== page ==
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Rosemary Freeman, who led University of Minnesota sit-in in 1969, dies at 71

By Pam Louwagie, Star Tribune

When Black students at the University of Minnesota sat down to negotiate with President Malcolm Moos in 1969 after they effectively shut down the school’s administration building with a sit-in, Moos walked into his office to find student leader Rosemary Freeman sitting in his chair.

”I said he could sit in another chair,” she said in a film made years later, explaining that she was “just leveling the playing field a little bit.

“Freeman was never afraid to challenge authority, friends and family said, from getting arrested while registering people to vote in the Deep South to demanding negotiations with top university leaders. Her leadership along with that of a few other students led to the creation of the U’s African American & African Studies Department. And Moos later gave Freeman a letter of recommendation.

Freeman died Oct. 1 in Milwaukee after battling Parkinson’s disease. She was 71.

”She challenged us all to really be more than just about ourselves,” said Mary Merrill, who participated in the sit-in at the U and now serves as interim superintendent of the Minneapolis Park and Recreation Board. “That we had a responsibility to our community, to give back to our community, to stand up for things that we knew were wrong.

”Freeman was born in Browning, Miss., and came to Minnesota as a teenager on a fundraising tour for the Student Nonviolent Coordinating Committee. There, she met Kenneth and Rachel Tilsen, who invited her to come back and stay with their family if she ever wanted to go to school in Minnesota. Freeman did. She later called the Tilsens her surrogate family and enrolled at the university.

”She was brilliant,” said her brother David Tilsen. “I was blown away when I met her. … I’d never done anything compared to this woman who was less than a year older than me.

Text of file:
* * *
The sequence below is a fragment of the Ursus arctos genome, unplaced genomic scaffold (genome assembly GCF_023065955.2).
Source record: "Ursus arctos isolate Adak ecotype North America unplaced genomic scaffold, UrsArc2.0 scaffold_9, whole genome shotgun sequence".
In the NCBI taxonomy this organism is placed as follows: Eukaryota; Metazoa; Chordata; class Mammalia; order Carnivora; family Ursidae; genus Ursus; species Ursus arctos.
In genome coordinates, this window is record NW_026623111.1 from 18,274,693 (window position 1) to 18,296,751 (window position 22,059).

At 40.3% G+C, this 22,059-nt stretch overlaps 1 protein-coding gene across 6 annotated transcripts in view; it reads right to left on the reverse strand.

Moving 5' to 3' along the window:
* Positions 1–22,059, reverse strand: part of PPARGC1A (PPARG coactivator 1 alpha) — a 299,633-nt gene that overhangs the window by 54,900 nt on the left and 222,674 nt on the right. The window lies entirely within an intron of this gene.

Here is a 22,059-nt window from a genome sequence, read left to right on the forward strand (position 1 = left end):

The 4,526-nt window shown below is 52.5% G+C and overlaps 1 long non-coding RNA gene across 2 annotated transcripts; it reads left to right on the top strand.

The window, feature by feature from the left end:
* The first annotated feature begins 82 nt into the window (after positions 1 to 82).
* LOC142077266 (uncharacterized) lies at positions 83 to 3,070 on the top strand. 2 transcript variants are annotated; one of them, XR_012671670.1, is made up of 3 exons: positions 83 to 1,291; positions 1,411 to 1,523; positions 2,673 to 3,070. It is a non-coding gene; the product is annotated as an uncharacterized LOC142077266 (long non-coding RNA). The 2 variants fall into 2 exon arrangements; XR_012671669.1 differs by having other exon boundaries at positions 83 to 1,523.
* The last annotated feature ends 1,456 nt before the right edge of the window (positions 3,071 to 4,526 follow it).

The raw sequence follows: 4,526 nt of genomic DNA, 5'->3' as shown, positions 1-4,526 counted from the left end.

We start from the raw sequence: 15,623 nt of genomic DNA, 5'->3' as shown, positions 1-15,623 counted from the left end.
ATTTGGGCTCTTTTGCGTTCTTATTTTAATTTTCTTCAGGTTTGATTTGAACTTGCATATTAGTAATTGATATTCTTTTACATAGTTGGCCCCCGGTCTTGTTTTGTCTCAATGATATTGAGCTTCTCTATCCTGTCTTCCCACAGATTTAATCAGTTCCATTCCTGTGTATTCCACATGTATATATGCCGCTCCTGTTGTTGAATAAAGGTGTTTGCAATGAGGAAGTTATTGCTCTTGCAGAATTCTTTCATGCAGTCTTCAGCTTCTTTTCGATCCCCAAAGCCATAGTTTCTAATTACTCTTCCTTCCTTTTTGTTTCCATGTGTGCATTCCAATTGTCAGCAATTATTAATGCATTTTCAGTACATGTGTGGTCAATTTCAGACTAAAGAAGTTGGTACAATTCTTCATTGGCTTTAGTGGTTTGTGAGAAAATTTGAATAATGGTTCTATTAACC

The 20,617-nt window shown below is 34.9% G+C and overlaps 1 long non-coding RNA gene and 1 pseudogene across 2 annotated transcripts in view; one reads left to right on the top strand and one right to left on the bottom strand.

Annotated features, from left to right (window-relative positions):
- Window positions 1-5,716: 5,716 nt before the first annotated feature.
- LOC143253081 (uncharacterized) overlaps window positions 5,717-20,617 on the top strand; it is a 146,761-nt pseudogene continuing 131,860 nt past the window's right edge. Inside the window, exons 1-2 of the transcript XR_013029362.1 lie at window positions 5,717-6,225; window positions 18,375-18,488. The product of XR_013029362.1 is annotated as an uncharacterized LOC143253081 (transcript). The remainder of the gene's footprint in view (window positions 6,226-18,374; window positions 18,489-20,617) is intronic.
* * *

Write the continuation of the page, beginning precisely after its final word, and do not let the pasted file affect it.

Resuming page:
”After the Rev. Martin Luther King Jr. was assassinated, Freeman was elected chairwoman of the Afro-American Action Committee at the U. At the time, there were fewer than 250 Black students among the U’s 41,000 students.

Trying to make it a more inclusive school, the committee drew up a list of seven demands and presented them to administrators in the spring of 1968. The school formed a task force, but there was little resolution, said John Wright, a committee member who drew up the list. The committee reduced the demands to three and presented them again. After receiving no satisfactory answer, about 70 students began to occupy Morrill Hall.

The occupation lasted about 24 hours before university leaders agreed to establish what is now the African American & African Studies Department; create the Martin Luther King Jr. Program to provide counseling; and help pay for a national conference of black students. The outcome “helped radically change life on campus,” said Wright, now a professor and former chair of the department.

Freeman and another group leader were sentenced to a year of probation for unlawful assembly for the sit-in.

Freeman, who later married and became known as Rose Freeman Massey, taught African Studies for more than 30 years at Milwaukee Area Technical College. While there, she started a mentoring program and a Black Student Union. Strong in her Baptist faith, she served in various other religious roles involving children and education.

In 1992, she co-founded Assata High School, a school for at-risk youth. Massey’s only daughter, Carlotta Pritchett, now serves as principal. She said her mom was “fearless.”

”She taught me how to be strong, how to fight for what I believe in,” Pritchett said. “She was a very caring person, very giving, always wanted to look out for the underdog. ”Besides Pritchett, Massey is survived by granddaughter Airielle Pritchett and other biological and adoptive family members. Services have been held.

 

 

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